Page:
28 CFR 16.75 - Exemption of the Office of the Inspector General Systems/Limited Access.

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§ 16.75 Exemption of the Office of the Inspector General Systems/Limited Access.
(a) The following system of records is exempted pursuant to the provisions of 5 U.S.C. 552a(j)(2) from subsections (c) (3) and (4), (d), (e)(1), (2), (3), (5), and (8), and (g) of 5 U.S.C. 552a. In addition, the following system of records is exempted pursuant to the provisions of 5 U.S.C. 552a(k)(1) and (k)(2) from subsections (c)(3), (d), and (e)(1) of 5 U.S.C. 552a:
(1) Office of the Inspector General Investigative Records (JUSTICE/OIG-001).
These exemptions apply only to the extent that information in this system is subject to exemption pursuant to 5 U.S.C. 552a (j)(2), (k)(1) and (k)(2). Where compliance would not appear to interfere with or adversely affect the law enforcement process, and/or where it may be appropriate to permit individuals to contest the accuracy of the information collected, e.g., public source materials, the applicable exemption may be waived, either partially or totally, by the Office of the Inspector General (OIG).
(b) Exemptions from the particular subsections are justified for the following reasons:
(1) From subsection (c)(3) because release of disclosure accounting could alert the subject of an investigation of an actual or potential criminal, civil, or regulatory violation to the existence of the investigation and the fact that they are subjects of the investigation, and reveal investigative interest by not only the OIG, but also by the recipient agency. Since release of such information to the subjects of an investigation would provide them with significant information concerning the nature of the investigation, release could result in the destruction of documentary evidence, improper influencing of witnesses, endangerment of the physical safety of confidential sources, witnesses, and law enforcement personnel, the fabrication of testimony, flight of the subject from the area, and other activities that could impede or compromise the investigation. In addition, accounting for each disclosure could result in the release of properly classified information which would compromise the national defense or disrupt foreign policy.
(2) From subsection (c)(4) because this system is exempt from the access provisions of subsection (d) pursuant to subsections (j) and (k) of the Privacy Act.
(3) From the access and amendment provisions of subsection (d) because access to the records contained in this system of records could inform the subject of an investigation of an actual or potential criminal, civil, or regulatory violation, of the existence of that investigation; of the nature and scope of the information and evidence obtained as to his activities; of the identity of confidential sources, witnesses, and law enforcement personnel, and of information that may enable the subject to avoid detection or apprehension. These factors would present a serious impediment to effective law enforcement where they prevent the successful completion of the investigation, endanger the physical safety of confidential sources, witnesses, and law enforcement personnel, and/or lead to the improper influencing of witnesses, the destruction of evidence, or the fabrication of testimony. In addition, granting access to such information could disclose security-sensitive or confidential business information or information that would constitute an unwarranted invasion of the personal privacy of third parties. Finally, access to the records could result in the release of properly classified information which would compromise the national defense or disrupt foreign policy. Amendment of the records would interfere with ongoing investigations and law enforcement activities and impose an impossible administrative burden by requiring investigations to be continuously reinvestigated.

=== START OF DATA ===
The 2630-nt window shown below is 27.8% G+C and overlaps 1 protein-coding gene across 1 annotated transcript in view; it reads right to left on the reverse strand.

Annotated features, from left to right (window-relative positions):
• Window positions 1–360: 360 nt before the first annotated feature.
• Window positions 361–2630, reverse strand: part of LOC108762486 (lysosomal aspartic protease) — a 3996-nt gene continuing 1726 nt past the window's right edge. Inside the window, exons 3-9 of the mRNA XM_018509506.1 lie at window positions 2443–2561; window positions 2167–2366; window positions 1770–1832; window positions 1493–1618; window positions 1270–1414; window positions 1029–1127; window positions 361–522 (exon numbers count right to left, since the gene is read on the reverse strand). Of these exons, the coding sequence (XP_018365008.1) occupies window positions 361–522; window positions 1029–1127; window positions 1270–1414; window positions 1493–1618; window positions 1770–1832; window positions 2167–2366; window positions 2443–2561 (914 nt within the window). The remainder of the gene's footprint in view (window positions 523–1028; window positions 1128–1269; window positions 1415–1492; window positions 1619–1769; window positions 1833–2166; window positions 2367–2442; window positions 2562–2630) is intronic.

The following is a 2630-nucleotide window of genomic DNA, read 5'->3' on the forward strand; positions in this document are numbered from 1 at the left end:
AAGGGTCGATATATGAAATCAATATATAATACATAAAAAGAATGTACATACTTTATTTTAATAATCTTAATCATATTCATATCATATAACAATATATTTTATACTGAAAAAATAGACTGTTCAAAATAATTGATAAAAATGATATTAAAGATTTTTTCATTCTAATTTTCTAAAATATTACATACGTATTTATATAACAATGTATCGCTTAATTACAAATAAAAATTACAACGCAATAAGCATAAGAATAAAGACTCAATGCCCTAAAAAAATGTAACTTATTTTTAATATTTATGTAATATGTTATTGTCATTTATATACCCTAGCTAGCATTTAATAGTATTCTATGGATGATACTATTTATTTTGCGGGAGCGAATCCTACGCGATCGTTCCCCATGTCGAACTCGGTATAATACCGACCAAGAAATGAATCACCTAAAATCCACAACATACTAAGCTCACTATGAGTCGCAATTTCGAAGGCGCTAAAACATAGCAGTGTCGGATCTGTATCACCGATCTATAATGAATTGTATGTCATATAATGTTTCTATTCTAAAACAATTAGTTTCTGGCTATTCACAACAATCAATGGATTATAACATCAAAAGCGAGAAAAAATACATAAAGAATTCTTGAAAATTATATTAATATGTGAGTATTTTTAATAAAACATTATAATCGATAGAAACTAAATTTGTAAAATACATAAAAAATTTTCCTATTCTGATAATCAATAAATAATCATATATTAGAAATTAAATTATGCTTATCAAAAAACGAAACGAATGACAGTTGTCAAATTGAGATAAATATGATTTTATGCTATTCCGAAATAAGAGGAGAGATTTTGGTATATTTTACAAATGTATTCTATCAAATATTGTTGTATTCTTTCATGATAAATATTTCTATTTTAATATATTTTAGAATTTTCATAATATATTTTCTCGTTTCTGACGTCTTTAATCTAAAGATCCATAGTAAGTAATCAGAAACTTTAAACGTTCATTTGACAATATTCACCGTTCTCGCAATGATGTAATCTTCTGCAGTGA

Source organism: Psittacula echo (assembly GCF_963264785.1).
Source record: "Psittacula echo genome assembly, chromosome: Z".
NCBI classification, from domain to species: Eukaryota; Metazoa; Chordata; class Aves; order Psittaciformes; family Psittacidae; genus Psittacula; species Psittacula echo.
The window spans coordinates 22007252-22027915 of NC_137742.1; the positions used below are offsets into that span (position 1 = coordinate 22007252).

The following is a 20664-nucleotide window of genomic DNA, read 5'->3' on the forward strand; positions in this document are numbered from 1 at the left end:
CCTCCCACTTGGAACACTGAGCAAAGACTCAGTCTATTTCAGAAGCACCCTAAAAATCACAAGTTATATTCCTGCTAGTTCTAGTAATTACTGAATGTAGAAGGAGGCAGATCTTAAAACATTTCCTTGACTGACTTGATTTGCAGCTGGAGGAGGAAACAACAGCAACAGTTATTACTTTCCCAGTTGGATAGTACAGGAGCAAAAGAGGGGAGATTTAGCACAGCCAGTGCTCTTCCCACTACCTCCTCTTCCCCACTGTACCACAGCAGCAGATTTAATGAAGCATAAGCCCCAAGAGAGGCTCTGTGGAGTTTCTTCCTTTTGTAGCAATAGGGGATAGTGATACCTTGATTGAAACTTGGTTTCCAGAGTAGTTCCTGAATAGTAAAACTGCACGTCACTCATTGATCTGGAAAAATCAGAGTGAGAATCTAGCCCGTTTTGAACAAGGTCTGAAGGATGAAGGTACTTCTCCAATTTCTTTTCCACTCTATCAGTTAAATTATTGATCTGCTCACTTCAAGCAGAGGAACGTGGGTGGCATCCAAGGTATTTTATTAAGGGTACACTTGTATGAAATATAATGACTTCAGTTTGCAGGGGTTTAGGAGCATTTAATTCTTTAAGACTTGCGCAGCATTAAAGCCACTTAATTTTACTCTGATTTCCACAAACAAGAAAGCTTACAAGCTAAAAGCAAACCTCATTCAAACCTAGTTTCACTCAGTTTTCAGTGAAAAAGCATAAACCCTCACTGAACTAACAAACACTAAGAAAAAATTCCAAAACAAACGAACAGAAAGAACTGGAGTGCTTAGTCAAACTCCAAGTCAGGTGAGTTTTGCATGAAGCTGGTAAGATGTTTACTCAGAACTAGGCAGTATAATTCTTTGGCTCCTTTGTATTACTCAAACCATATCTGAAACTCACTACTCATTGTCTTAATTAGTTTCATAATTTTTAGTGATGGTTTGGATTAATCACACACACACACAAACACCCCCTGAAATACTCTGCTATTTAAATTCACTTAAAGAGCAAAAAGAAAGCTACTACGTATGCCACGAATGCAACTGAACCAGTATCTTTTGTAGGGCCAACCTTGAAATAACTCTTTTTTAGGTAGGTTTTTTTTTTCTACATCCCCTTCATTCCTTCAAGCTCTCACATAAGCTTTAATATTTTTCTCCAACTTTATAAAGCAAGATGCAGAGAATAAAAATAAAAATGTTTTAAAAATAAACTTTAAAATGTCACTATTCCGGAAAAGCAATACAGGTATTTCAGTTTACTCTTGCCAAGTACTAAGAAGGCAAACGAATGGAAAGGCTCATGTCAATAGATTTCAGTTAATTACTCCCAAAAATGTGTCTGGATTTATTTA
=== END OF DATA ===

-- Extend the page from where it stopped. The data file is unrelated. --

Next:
(4) From subsection (e)(1) because the application of this provision could impair investigations and interfere with the law enforcement responsibilities of the OIG for the following reasons:
(i) It is not possible to detect relevance or necessity of specific information in the early stages of a civil, criminal or other law enforcement investigation, case, or matter, including investigations in which use is made of properly classified information. Relevance and necessity are questions of judgment and timing, and it is only after the information is evaluated that the relevance and necessity of such information can be established.
(ii) During the course of any investigation, the OIG may obtain information concerning actual or potential violations of laws other than those within the scope of its jurisdiction. In the interest of effective law enforcement, the OIG should retain this information, as it may aid in establishing patterns of criminal activity, and can provide valuable leads for Federal and other law enforcement agencies.
(iii) In interviewing individuals or obtaining other forms of evidence during an investigation, information may be supplied to an investigator which relates to matters incidental to the primary purpose of the investigation but which may relate also to matters under the investigative jurisdiction of another agency. Such information cannot readily be segregated.
(5) From subsection (e)(2) because, in some instances, the application of this provision would present a serious impediment to law enforcement for the following reasons:
(i) The subject of an investigation would be placed on notice as to the existence of an investigation and would therefore be able to avoid detection or apprehension, to improperly influence witnesses, to destroy evidence, or to fabricate testimony.